Italian fashion houses get refashioned for future growth

FILE- In this Friday, June 15, 2018 file photo, a model wears a creation part of the Ermenegildo Zegna men's Spring-Summer 2019 collection, that was presented in Milan, Italy. Italian fashion houses are refashioning themselves for future growth to stay on trend. The Milan Fashion Week devoted to menswear for next fall and winter opens on Friday, Jan. 11, 2019 with Ermenegildo Zegna, which made its first move to expand abroad with the Zegna Group’s summer acquisition of American brand Thom Browne. (AP Photo/Luca Bruno, File)
FILE - In this Sept. 23, 2017 file photo designer Angela Missoni acknowledges applauses at the end of the Missoni women's Spring/Summer 2018/19 fashion collection, presented in Milan. For Italy’s family-run fashion brands, generational change makes a future path especially important. The Milan Fashion Week devoted to fall and winter menswear opens on Friday. (AP Photo/Luca Bruno)
FILE - IN THIS Dec. 2, 2018 file photo, Donatella Versace salutes during the Versace fashion show in New York. Gianni Versace’s entrance into the fashion group owned by American designer Michael Kors was finalized last week. The Milan Fashion Week devoted to fall and winter menswear opens on Friday. (AP Photo/Andres Kudacki)

MILAN — To stay on trend, Italian fashion houses are refashioning themselves for future growth.

Luxury label Ermenegildo Zegna, which opens fall and winter menswear previews at Milan Fashion Week on Friday, made its first move to expand abroad with the Zegna Group's summer acquisition of American brand Thom Browne. The Gianni Versace house's entrance into the group owned by American designer Michael Kors, Capri Holdings Limited, was finalized last week.

A taste for mergers and acquisitions offers sources of cash and footholds in new markets to fashion companies that want to gain the scale for an international expansion, especially if their target is the tricky Asian market.

Charting a future path is important for Italy's many family-run brands envisioning generational change and as various companies seek control of distribution channels. Missoni and Cavalli recently did deals with private equity investors to get cash infusions.

While French conglomerates snapped up such powerhouse brands such as Gucci, Valentino, Fendi and Bottega Veneta, the Versace sale to an American label not quite in the luxury tier created a disorientating sense in the Italian fashion world. A recurring question came up yet again: why hasn't a fashion group emerged in Italy.

Carlo Capasa, the head of the Italian Fashion Chamber, dismissed concerns that a world centered in Milan was in peril.

"Many Italian companies don't have Italian owners. But that doesn't diminish their heritage or their attachment to Italy," Capasa said. "They become much stronger. Bottega Veneta opened more stores and has increased its sales."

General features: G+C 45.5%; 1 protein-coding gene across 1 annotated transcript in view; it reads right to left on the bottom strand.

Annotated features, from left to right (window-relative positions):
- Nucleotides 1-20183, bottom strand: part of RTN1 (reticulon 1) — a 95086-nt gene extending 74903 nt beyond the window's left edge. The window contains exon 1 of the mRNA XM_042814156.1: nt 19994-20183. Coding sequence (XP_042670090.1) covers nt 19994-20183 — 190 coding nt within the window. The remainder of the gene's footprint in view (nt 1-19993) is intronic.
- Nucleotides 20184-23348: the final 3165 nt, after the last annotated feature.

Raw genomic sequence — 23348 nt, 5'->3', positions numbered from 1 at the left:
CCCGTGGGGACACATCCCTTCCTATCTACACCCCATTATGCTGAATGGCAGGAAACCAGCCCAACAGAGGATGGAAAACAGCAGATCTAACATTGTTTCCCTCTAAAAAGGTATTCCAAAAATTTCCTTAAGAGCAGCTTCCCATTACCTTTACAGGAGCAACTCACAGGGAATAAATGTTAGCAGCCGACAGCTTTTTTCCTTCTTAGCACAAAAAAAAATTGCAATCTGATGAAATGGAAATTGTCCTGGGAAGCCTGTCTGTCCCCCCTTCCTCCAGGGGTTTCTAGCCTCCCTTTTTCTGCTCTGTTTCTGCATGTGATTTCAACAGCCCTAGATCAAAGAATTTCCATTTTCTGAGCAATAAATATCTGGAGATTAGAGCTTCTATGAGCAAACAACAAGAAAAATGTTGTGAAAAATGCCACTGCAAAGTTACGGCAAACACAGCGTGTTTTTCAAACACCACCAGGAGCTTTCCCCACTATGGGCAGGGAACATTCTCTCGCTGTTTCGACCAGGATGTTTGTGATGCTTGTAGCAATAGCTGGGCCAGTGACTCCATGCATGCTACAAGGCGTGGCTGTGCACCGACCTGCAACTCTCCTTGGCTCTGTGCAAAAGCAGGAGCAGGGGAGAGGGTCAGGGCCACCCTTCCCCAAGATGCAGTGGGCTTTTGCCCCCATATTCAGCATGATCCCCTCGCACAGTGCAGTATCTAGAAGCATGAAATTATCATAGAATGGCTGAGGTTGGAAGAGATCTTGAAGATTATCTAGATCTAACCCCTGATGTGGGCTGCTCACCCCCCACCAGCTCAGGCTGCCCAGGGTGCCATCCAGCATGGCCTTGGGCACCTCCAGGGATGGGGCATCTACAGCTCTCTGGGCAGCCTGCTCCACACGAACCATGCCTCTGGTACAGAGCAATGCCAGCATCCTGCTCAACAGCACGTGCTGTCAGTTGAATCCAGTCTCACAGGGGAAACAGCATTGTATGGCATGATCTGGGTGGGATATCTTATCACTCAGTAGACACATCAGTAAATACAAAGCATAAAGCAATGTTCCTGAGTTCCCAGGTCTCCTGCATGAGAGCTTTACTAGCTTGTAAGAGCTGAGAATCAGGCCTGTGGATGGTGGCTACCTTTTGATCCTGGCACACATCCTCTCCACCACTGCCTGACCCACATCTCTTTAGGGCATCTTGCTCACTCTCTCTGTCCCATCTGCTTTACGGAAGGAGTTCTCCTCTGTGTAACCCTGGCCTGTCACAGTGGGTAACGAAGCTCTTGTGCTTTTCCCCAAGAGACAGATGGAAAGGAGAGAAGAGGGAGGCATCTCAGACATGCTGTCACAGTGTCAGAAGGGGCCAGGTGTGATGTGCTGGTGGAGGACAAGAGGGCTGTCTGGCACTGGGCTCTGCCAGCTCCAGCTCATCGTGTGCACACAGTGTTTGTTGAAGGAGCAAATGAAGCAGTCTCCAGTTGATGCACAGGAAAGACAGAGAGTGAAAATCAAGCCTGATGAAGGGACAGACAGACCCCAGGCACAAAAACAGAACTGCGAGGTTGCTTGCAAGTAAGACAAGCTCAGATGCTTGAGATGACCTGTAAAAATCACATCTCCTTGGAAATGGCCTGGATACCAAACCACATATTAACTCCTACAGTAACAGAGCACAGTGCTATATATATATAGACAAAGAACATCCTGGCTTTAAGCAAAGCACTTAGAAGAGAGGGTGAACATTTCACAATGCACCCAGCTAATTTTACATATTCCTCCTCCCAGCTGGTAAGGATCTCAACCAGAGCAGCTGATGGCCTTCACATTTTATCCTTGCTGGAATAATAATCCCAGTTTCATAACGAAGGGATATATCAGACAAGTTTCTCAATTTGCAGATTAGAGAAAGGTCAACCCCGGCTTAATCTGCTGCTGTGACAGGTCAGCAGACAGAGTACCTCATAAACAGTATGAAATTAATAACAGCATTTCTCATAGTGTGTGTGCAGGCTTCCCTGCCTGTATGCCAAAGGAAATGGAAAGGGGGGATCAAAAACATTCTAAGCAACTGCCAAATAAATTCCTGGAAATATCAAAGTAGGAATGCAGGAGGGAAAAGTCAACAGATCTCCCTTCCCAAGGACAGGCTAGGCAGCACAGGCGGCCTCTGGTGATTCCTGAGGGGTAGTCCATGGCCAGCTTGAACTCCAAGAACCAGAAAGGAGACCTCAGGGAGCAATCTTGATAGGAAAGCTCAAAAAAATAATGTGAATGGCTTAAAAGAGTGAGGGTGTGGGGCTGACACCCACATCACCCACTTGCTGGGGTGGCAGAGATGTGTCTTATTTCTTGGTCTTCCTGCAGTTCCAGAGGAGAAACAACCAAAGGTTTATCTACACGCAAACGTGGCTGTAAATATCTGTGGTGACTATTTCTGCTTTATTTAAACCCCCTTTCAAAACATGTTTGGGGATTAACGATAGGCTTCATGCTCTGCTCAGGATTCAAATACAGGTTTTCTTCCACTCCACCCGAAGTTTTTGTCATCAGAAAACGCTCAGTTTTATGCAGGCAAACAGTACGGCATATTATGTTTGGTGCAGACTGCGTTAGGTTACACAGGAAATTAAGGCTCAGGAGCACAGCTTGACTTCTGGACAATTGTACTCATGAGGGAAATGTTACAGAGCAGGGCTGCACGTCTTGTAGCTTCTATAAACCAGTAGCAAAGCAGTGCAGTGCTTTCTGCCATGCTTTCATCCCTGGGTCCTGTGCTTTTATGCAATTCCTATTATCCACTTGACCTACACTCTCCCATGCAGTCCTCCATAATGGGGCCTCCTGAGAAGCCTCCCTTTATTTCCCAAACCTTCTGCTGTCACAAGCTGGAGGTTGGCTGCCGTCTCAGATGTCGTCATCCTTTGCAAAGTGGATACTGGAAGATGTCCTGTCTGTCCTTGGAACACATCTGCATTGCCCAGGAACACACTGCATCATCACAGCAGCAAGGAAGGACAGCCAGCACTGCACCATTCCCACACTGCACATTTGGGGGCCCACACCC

The main challenge facing brands is distribution and the significant investment required to gain control of it.

"Before, only a few brands controlled distribution from the beginning to the end. Now it is common to have control over a good part of retail, which can bring more profits by taking out the middle man," Capasa said. "But more control requires more investments. Retail drains a lot of cash."

In the United States, he said, the decline of department stores has meant brands have had to invest in creating their own retail presence. An e-commerce launch also requires a lot of cash to get right.

Maurizio Tamagnini, the CEO of the FSI investment group that took a stake in Missoni last year, said the Italian fashion industry remains strong, representing nearly a quarter of top luxury brands and 20 percent of the fastest growing.

But despite the innovation in Italian fashion, Italy's family-run fashion houses "have less inclination" to create a big group, Tamagnini said.

"It is easy to do, if you want to do it" by combining "the genius of our entrepreneurs with the boringness and the structure of finance," he said.

Milan fashion stalwart Giorgio Armani is from time to time identified as having the necessary liquidity to create an Italian fashion group. But the designer has said he believes that staying small allows for the flexibility necessary to adapt to market changes.

"I have always believed that economic independence is a fundamental value to work with full freedom," Armani told the Italian financial publication MF Fashion. "For this, I have never thought of seeking investments that aren't my own."

While he acknowledged that the sale of iconic Italian brands to international groups "can touch our national pride," Armani said they had to be squarely acknowledged as signs of changing times.

"I remain a supporter of independence, but what works for me doesn't have to be universal law," he said. "These brands have Italian spirit. If they manage to maintain that intact, then welcome to the international groups."

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